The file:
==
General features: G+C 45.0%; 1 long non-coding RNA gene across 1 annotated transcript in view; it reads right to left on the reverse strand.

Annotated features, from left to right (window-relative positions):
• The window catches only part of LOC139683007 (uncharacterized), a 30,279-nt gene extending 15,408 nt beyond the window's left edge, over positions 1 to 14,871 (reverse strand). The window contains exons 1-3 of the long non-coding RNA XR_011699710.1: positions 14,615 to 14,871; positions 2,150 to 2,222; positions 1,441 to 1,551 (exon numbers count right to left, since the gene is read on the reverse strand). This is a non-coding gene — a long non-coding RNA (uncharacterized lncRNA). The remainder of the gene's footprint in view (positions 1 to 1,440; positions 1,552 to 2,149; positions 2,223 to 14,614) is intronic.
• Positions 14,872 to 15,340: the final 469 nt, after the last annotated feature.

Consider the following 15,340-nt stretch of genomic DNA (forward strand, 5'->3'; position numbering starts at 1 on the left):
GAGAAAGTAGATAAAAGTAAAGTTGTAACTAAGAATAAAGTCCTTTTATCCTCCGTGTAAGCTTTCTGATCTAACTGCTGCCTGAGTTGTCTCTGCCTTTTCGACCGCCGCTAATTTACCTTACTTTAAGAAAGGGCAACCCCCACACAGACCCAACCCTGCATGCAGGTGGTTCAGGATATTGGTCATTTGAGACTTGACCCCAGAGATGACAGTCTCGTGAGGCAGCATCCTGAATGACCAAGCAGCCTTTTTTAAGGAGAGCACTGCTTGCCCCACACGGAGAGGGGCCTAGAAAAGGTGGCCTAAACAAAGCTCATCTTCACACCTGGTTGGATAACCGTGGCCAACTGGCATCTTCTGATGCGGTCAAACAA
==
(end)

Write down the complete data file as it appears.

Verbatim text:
General features: G+C 45.0%; 1 long non-coding RNA gene across 1 annotated transcript in view; it reads right to left on the reverse strand.

Annotated features, from left to right (window-relative positions):
• The window catches only part of LOC139683007 (uncharacterized), a 30,279-nt gene extending 15,408 nt beyond the window's left edge, over positions 1 to 14,871 (reverse strand). The window contains exons 1-3 of the long non-coding RNA XR_011699710.1: positions 14,615 to 14,871; positions 2,150 to 2,222; positions 1,441 to 1,551 (exon numbers count right to left, since the gene is read on the reverse strand). This is a non-coding gene — a long non-coding RNA (uncharacterized lncRNA). The remainder of the gene's footprint in view (positions 1 to 1,440; positions 1,552 to 2,149; positions 2,223 to 14,614) is intronic.
• Positions 14,872 to 15,340: the final 469 nt, after the last annotated feature.

Consider the following 15,340-nt stretch of genomic DNA (forward strand, 5'->3'; position numbering starts at 1 on the left):
GAGAAAGTAGATAAAAGTAAAGTTGTAACTAAGAATAAAGTCCTTTTATCCTCCGTGTAAGCTTTCTGATCTAACTGCTGCCTGAGTTGTCTCTGCCTTTTCGACCGCCGCTAATTTACCTTACTTTAAGAAAGGGCAACCCCCACACAGACCCAACCCTGCATGCAGGTGGTTCAGGATATTGGTCATTTGAGACTTGACCCCAGAGATGACAGTCTCGTGAGGCAGCATCCTGAATGACCAAGCAGCCTTTTTTAAGGAGAGCACTGCTTGCCCCACACGGAGAGGGGCCTAGAAAAGGTGGCCTAAACAAAGCTCATCTTCACACCTGGTTGGATAACCGTGGCCAACTGGCATCTTCTGATGCGGTCAAACAA